When I was a child, I took piano lessons and had to endure performing in recitals. I did not enjoy this very much, perhaps because I was not cut out to handle to rigors of the Royal Conservatory of Music. Or maybe I just sucked at piano. However, playing in a recital is a solo endeavour, so if I was not keeping proper time, no one else suffered (except perhaps the ears of the poor parents in the audience).
Later I took acoustic guitar lessons and strummed and sang some songs. Once again, it was just me playing, so keeping the beat was not as important.
When I was in high school, I played trumpet in the high school band. I relied on the conductor to ensure that I was keeping tempo and playing in the right spot.
Currently, I play in a mid-life crises rock band called ‘Below the Belt”. Its just four of us…a drummer, guitarist, vocalist, and myself on bass guitar. I quickly learned how fatal timing errors can be. If we are all not in the same spot, we sound like donkey poop.
I have difficulty hearing the kick drum of the drummer when playing live music. If I try to move closer to the drum kit, all I hear is the crash and ride cymbals and nothing else. Snare drum is easier to hear, but as a bass player I am required to be “locked in” with the kick drum.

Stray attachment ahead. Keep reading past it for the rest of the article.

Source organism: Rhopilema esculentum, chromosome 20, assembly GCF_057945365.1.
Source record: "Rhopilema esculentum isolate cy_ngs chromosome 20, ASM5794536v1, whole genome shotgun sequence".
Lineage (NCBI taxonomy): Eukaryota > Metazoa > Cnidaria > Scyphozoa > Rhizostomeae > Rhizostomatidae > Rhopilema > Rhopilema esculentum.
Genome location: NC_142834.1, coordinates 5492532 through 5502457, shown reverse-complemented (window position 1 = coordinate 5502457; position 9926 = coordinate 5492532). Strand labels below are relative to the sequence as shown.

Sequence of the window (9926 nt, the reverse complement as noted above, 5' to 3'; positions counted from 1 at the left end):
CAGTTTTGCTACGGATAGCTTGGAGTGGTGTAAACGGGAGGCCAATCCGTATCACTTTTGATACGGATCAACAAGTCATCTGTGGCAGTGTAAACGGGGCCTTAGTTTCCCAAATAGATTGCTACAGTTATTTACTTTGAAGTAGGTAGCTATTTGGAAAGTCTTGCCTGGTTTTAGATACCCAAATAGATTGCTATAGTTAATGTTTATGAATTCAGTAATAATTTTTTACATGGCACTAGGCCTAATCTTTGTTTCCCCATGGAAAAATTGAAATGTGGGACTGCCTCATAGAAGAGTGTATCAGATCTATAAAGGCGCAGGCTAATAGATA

So upon the suggestion of a colleague from Switzerland, I created a platform to stand on. It consists of the following components:
- Microphone on kick drum
- XLR cable
- Microphone Pre-amp
- Subwoofer amplifier
- Bass Shaker
- Plywood platform to stand on
So basically what happens, is that the microphone picks up the sound of the kick drum and causes my platform to shake. I feel the kick drum through the soles of my shoes.
I obtained the microphone, XLR cable, and pre-amp from a music store (Long and McQuade inCanada). The subwoofer amplifier and bass shaker were obtained from Parts Express in the United States.
Note that I am hesitant to give you the exact part numbers. To build such a device, you need to understand power, watts, speaker impedance, series vs parallel wiring. Failure to do so could cause an accident, and I don’t want to be responsible for that. If you don’t know how to build such a device, get some expert help before proceeding.
Now that I made that disclaimer, I can tell you that it has been a great help for me. My band mates tell me that I play much “tighter” with this unit. Any musician or singer who stands can use this. I can see this being used with a musician who sits down as well, such as a piano player, by attaching it into the chair.
Here are some pictures of my band and the platform I use.
In an upcoming post, I will show you what I do to hear better while playing live music.